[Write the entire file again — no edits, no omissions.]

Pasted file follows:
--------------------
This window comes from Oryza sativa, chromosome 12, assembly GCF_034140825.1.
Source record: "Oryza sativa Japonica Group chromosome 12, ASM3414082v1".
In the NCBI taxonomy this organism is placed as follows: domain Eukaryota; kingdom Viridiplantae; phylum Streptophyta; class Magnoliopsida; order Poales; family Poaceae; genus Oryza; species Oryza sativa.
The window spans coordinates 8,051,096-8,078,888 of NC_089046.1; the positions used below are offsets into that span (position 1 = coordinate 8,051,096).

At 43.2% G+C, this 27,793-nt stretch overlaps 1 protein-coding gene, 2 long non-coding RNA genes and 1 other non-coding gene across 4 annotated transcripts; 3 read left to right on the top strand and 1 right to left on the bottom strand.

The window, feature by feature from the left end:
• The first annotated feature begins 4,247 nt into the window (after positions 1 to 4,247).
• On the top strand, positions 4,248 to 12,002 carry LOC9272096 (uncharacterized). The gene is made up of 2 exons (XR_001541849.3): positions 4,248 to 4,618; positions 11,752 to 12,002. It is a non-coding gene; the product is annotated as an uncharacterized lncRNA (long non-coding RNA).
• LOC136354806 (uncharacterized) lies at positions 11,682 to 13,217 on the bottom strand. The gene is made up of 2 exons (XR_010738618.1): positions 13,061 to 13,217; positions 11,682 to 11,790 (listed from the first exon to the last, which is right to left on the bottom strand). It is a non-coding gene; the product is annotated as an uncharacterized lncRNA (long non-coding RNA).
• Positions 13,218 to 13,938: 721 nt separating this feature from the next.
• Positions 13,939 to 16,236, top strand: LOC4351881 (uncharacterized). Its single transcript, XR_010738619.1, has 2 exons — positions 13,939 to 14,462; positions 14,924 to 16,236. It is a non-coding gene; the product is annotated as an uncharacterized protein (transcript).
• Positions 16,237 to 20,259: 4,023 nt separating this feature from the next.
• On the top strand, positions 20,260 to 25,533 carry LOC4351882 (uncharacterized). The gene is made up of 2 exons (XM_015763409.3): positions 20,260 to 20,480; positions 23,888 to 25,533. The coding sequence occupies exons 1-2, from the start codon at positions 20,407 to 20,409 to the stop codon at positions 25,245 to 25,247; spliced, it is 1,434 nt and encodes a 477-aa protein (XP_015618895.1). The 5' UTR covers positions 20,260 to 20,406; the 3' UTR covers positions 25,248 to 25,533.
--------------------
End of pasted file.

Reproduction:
This window comes from Oryza sativa, chromosome 12, assembly GCF_034140825.1.
Source record: "Oryza sativa Japonica Group chromosome 12, ASM3414082v1".
In the NCBI taxonomy this organism is placed as follows: domain Eukaryota; kingdom Viridiplantae; phylum Streptophyta; class Magnoliopsida; order Poales; family Poaceae; genus Oryza; species Oryza sativa.
The window spans coordinates 8,051,096-8,078,888 of NC_089046.1; the positions used below are offsets into that span (position 1 = coordinate 8,051,096).

At 43.2% G+C, this 27,793-nt stretch overlaps 1 protein-coding gene, 2 long non-coding RNA genes and 1 other non-coding gene across 4 annotated transcripts; 3 read left to right on the top strand and 1 right to left on the bottom strand.

The window, feature by feature from the left end:
• The first annotated feature begins 4,247 nt into the window (after positions 1 to 4,247).
• On the top strand, positions 4,248 to 12,002 carry LOC9272096 (uncharacterized). The gene is made up of 2 exons (XR_001541849.3): positions 4,248 to 4,618; positions 11,752 to 12,002. It is a non-coding gene; the product is annotated as an uncharacterized lncRNA (long non-coding RNA).
• LOC136354806 (uncharacterized) lies at positions 11,682 to 13,217 on the bottom strand. The gene is made up of 2 exons (XR_010738618.1): positions 13,061 to 13,217; positions 11,682 to 11,790 (listed from the first exon to the last, which is right to left on the bottom strand). It is a non-coding gene; the product is annotated as an uncharacterized lncRNA (long non-coding RNA).
• Positions 13,218 to 13,938: 721 nt separating this feature from the next.
• Positions 13,939 to 16,236, top strand: LOC4351881 (uncharacterized). Its single transcript, XR_010738619.1, has 2 exons — positions 13,939 to 14,462; positions 14,924 to 16,236. It is a non-coding gene; the product is annotated as an uncharacterized protein (transcript).
• Positions 16,237 to 20,259: 4,023 nt separating this feature from the next.
• On the top strand, positions 20,260 to 25,533 carry LOC4351882 (uncharacterized). The gene is made up of 2 exons (XM_015763409.3): positions 20,260 to 20,480; positions 23,888 to 25,533. The coding sequence occupies exons 1-2, from the start codon at positions 20,407 to 20,409 to the stop codon at positions 25,245 to 25,247; spliced, it is 1,434 nt and encodes a 477-aa protein (XP_015618895.1). The 5' UTR covers positions 20,260 to 20,406; the 3' UTR covers positions 25,248 to 25,533.